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Walmart said yesterday that it is shutting down its Jetblack concierge shopping service, which it launched in New York City in 2018 but never was able to scale up in terms of market penetration or profitability.

It had been reported that Walmart was looking to either sell or find a partner to share the pain, but it was unable to do so.  The service will shut down on February 21.

Jetblack's value proposition was that it would deliver anything - not just Walmart products - to anyone in the city for $50 a month.

According to the Journal, "Some members of Jetblack’s technology and design team will become part of Walmart’s wider customer organization, continuing to work out of New York."  Walmart plans to lay off 293 of Jetblack’s 350 employees.

Some context from the Journal:

"Jetblack was launched publicly in 2018 as part of an innovation arm at Walmart dubbed Store No. 8, where the company intends to build technology and business units that aren’t immediately profitable but could be integrated into the larger company in the future.

Walmart executives have talked about Jetblack as a potential avenue of growth and research, not as a profit center. As of last summer, Jetblack was losing about $15,000 per member annually … Walmart aimed to use Jetblack’s human agents to train an artificial-intelligence system that someday would power an automated personal-shopping service, preparing Walmart for a time when web-browser search bars disappear and more shopping is done through voice-activated devices."

From the Tech Crunch coverage:

•  "The retailer is trying to spin the shutdown as a learning experience, noting that part of the initiative was to test and build technology that could eventually be applied to other parts of Walmart’s business. In Jet black’s case, Walmart learned about conversational commerce and how customers could use text messages to shop."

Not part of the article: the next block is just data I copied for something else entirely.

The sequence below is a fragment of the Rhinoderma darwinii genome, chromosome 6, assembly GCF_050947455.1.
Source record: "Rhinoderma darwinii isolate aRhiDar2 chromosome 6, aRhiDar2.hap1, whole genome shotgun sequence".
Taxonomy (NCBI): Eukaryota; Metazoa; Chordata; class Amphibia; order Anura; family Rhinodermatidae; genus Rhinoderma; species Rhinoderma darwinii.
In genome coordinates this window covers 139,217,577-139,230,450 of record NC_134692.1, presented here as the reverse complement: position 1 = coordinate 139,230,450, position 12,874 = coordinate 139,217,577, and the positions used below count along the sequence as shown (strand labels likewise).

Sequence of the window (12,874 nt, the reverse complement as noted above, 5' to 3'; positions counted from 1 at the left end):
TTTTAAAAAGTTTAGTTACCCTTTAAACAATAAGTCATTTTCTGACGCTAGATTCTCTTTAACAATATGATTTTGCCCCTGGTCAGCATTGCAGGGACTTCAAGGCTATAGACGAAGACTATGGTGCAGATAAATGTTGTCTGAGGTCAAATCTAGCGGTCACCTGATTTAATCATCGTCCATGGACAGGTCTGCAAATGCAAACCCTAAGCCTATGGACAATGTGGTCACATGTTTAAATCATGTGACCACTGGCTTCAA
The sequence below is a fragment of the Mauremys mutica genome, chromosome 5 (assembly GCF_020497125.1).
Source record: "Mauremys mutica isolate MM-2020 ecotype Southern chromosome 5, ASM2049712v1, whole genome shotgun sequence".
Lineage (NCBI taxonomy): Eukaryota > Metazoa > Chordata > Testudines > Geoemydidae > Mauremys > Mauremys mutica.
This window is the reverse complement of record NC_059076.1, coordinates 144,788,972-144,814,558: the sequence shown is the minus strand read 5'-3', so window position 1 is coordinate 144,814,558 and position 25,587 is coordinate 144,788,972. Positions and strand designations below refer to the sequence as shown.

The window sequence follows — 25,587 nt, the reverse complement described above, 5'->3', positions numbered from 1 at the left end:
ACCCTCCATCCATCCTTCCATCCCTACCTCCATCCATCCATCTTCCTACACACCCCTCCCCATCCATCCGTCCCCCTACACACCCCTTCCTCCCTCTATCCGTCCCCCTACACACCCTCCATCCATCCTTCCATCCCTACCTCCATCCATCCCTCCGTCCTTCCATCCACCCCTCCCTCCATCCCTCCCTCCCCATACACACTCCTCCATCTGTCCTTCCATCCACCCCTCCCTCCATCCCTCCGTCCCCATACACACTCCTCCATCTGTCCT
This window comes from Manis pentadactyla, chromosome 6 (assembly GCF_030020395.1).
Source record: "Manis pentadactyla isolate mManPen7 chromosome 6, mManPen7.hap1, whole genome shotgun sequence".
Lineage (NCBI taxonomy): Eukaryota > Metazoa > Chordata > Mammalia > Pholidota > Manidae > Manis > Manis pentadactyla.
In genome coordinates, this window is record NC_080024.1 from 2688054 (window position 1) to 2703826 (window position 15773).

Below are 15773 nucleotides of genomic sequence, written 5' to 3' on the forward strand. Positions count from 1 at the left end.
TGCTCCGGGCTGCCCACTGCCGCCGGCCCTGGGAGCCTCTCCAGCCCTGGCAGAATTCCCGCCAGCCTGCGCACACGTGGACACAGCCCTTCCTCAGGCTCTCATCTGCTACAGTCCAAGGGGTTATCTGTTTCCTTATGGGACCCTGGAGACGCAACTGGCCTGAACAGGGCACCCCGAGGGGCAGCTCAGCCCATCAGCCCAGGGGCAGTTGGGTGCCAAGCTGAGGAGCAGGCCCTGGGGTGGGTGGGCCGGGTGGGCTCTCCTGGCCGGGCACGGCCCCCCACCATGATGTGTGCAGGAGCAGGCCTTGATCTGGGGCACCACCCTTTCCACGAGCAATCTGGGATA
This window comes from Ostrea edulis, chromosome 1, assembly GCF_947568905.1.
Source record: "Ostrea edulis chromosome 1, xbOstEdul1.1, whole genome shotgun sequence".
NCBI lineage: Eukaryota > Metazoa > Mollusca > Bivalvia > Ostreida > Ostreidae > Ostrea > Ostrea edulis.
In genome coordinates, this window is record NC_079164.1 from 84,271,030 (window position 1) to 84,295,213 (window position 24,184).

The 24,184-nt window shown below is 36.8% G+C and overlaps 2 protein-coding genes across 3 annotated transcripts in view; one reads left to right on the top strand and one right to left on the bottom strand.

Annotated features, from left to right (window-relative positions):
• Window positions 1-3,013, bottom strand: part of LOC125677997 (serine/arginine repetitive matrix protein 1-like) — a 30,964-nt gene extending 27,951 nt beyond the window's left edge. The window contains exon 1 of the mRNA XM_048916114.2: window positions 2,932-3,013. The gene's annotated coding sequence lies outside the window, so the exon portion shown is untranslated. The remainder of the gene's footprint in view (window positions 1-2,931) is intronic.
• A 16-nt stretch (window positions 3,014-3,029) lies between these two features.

•  "To be fair, a high-end shopping service was largely an experimental concept for Walmart to dabble in, and it’s not surprising that it didn’t take off. After all, the Walmart brand today is aligned with cost savings and mainstream America, not necessarily the well-to-do, time-strapped urban parents to whom Jet black aimed to cater. It also overlapped with Walmart’s own home delivery options, including its successful Walmart Grocery service, which could deliver the fresh food Jet black could not."

KC's View:

Walmart has made a series of big splashes over the past few years with big and small investments in technology and e-commerce companies, with the perception being that it was in the process of transforming a legacy company into something better positioned to compete with Amazon, albeit with the advantage of a massive bricks-and-mortar footprint.

Now, with divestitures and closings, it would appear that Walmart is backing off a bit, at least in part because a bunch of unprofitable businesses tend to have an impact on its stock price, of which it is highly aware.

Just to be fair to Walmart, it would be hypocritical to suggest that this approach is bad business;  in many ways, this is what Amazon does - it tries lots of stuff, and when something doesn't work, it moves on.  But what remains to be seen is whether Walmart is as committed as it needs to be to the transformation of its business to a rebooted model … if, indeed, you think that such a transformation needs to take place.

The other question it raises is about Marc Lore's future at Walmart.  He came over when Walmart bought Jet, and there seemed to be some empire building going on here.  But the empire is shrinking, and the betting here is that when Lore's contract ends, he'll go off to wait out his non-compete period and then start something else.